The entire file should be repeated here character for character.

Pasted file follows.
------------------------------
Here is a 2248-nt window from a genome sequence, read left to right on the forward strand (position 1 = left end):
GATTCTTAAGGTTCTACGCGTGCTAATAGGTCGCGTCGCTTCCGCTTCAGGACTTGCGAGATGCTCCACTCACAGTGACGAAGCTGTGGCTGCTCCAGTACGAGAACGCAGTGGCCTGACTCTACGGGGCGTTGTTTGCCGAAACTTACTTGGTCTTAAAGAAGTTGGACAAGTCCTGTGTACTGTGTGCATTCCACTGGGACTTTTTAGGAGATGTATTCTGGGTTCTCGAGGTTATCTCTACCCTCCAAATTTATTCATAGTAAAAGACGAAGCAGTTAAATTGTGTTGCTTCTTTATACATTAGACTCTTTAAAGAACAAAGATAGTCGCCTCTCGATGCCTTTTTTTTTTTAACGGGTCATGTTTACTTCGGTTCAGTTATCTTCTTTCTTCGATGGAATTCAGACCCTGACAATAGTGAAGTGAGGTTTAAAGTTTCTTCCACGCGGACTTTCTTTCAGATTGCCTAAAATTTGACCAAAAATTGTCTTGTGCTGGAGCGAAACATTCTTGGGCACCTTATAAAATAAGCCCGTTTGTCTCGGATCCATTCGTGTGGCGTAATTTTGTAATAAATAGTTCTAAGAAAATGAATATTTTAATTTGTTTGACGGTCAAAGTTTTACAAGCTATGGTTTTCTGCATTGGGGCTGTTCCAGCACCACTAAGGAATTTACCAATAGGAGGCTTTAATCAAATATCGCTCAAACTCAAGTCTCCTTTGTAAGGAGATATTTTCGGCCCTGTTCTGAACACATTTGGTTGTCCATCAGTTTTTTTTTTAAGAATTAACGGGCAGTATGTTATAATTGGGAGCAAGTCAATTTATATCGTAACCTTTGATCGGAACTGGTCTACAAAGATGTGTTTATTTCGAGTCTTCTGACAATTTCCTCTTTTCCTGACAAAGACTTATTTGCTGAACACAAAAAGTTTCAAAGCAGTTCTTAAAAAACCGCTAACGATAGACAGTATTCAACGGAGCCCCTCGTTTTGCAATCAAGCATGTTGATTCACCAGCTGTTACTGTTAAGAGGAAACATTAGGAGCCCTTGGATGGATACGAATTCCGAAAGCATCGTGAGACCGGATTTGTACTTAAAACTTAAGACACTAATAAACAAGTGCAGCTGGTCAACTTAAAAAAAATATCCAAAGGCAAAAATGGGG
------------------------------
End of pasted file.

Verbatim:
Here is a 2248-nt window from a genome sequence, read left to right on the forward strand (position 1 = left end):
GATTCTTAAGGTTCTACGCGTGCTAATAGGTCGCGTCGCTTCCGCTTCAGGACTTGCGAGATGCTCCACTCACAGTGACGAAGCTGTGGCTGCTCCAGTACGAGAACGCAGTGGCCTGACTCTACGGGGCGTTGTTTGCCGAAACTTACTTGGTCTTAAAGAAGTTGGACAAGTCCTGTGTACTGTGTGCATTCCACTGGGACTTTTTAGGAGATGTATTCTGGGTTCTCGAGGTTATCTCTACCCTCCAAATTTATTCATAGTAAAAGACGAAGCAGTTAAATTGTGTTGCTTCTTTATACATTAGACTCTTTAAAGAACAAAGATAGTCGCCTCTCGATGCCTTTTTTTTTTTAACGGGTCATGTTTACTTCGGTTCAGTTATCTTCTTTCTTCGATGGAATTCAGACCCTGACAATAGTGAAGTGAGGTTTAAAGTTTCTTCCACGCGGACTTTCTTTCAGATTGCCTAAAATTTGACCAAAAATTGTCTTGTGCTGGAGCGAAACATTCTTGGGCACCTTATAAAATAAGCCCGTTTGTCTCGGATCCATTCGTGTGGCGTAATTTTGTAATAAATAGTTCTAAGAAAATGAATATTTTAATTTGTTTGACGGTCAAAGTTTTACAAGCTATGGTTTTCTGCATTGGGGCTGTTCCAGCACCACTAAGGAATTTACCAATAGGAGGCTTTAATCAAATATCGCTCAAACTCAAGTCTCCTTTGTAAGGAGATATTTTCGGCCCTGTTCTGAACACATTTGGTTGTCCATCAGTTTTTTTTTTAAGAATTAACGGGCAGTATGTTATAATTGGGAGCAAGTCAATTTATATCGTAACCTTTGATCGGAACTGGTCTACAAAGATGTGTTTATTTCGAGTCTTCTGACAATTTCCTCTTTTCCTGACAAAGACTTATTTGCTGAACACAAAAAGTTTCAAAGCAGTTCTTAAAAAACCGCTAACGATAGACAGTATTCAACGGAGCCCCTCGTTTTGCAATCAAGCATGTTGATTCACCAGCTGTTACTGTTAAGAGGAAACATTAGGAGCCCTTGGATGGATACGAATTCCGAAAGCATCGTGAGACCGGATTTGTACTTAAAACTTAAGACACTAATAAACAAGTGCAGCTGGTCAACTTAAAAAAAATATCCAAAGGCAAAAATGGGG